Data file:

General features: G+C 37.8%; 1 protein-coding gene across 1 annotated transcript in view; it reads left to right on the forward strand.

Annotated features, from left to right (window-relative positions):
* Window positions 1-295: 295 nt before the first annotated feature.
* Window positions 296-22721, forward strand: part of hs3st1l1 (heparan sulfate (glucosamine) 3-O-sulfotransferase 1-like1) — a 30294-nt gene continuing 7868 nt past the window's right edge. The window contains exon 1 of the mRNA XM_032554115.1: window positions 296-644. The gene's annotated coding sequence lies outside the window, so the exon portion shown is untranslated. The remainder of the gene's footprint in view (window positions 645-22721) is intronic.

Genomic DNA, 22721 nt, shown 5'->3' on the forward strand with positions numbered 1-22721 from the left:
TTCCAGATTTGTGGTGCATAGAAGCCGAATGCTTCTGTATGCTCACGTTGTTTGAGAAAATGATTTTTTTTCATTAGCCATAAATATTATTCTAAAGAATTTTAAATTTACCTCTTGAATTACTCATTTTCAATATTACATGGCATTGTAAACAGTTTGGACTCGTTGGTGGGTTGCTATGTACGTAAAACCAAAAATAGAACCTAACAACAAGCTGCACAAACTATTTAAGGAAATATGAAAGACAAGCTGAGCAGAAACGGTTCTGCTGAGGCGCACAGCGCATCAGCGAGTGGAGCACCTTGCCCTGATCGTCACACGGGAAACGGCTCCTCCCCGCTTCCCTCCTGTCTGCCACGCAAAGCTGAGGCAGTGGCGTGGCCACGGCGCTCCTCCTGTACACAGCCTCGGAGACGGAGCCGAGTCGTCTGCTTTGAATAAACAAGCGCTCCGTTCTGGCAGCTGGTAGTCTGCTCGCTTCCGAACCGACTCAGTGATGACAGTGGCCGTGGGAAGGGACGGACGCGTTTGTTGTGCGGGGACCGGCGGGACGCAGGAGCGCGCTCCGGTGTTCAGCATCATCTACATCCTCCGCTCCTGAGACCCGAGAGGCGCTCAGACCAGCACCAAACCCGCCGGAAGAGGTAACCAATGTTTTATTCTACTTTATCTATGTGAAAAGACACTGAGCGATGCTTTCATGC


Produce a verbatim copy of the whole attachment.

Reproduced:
General features: G+C 37.8%; 1 protein-coding gene across 1 annotated transcript in view; it reads left to right on the forward strand.

Annotated features, from left to right (window-relative positions):
* Window positions 1-295: 295 nt before the first annotated feature.
* Window positions 296-22721, forward strand: part of hs3st1l1 (heparan sulfate (glucosamine) 3-O-sulfotransferase 1-like1) — a 30294-nt gene continuing 7868 nt past the window's right edge. The window contains exon 1 of the mRNA XM_032554115.1: window positions 296-644. The gene's annotated coding sequence lies outside the window, so the exon portion shown is untranslated. The remainder of the gene's footprint in view (window positions 645-22721) is intronic.

Genomic DNA, 22721 nt, shown 5'->3' on the forward strand with positions numbered 1-22721 from the left:
TTCCAGATTTGTGGTGCATAGAAGCCGAATGCTTCTGTATGCTCACGTTGTTTGAGAAAATGATTTTTTTTCATTAGCCATAAATATTATTCTAAAGAATTTTAAATTTACCTCTTGAATTACTCATTTTCAATATTACATGGCATTGTAAACAGTTTGGACTCGTTGGTGGGTTGCTATGTACGTAAAACCAAAAATAGAACCTAACAACAAGCTGCACAAACTATTTAAGGAAATATGAAAGACAAGCTGAGCAGAAACGGTTCTGCTGAGGCGCACAGCGCATCAGCGAGTGGAGCACCTTGCCCTGATCGTCACACGGGAAACGGCTCCTCCCCGCTTCCCTCCTGTCTGCCACGCAAAGCTGAGGCAGTGGCGTGGCCACGGCGCTCCTCCTGTACACAGCCTCGGAGACGGAGCCGAGTCGTCTGCTTTGAATAAACAAGCGCTCCGTTCTGGCAGCTGGTAGTCTGCTCGCTTCCGAACCGACTCAGTGATGACAGTGGCCGTGGGAAGGGACGGACGCGTTTGTTGTGCGGGGACCGGCGGGACGCAGGAGCGCGCTCCGGTGTTCAGCATCATCTACATCCTCCGCTCCTGAGACCCGAGAGGCGCTCAGACCAGCACCAAACCCGCCGGAAGAGGTAACCAATGTTTTATTCTACTTTATCTATGTGAAAAGACACTGAGCGATGCTTTCATGC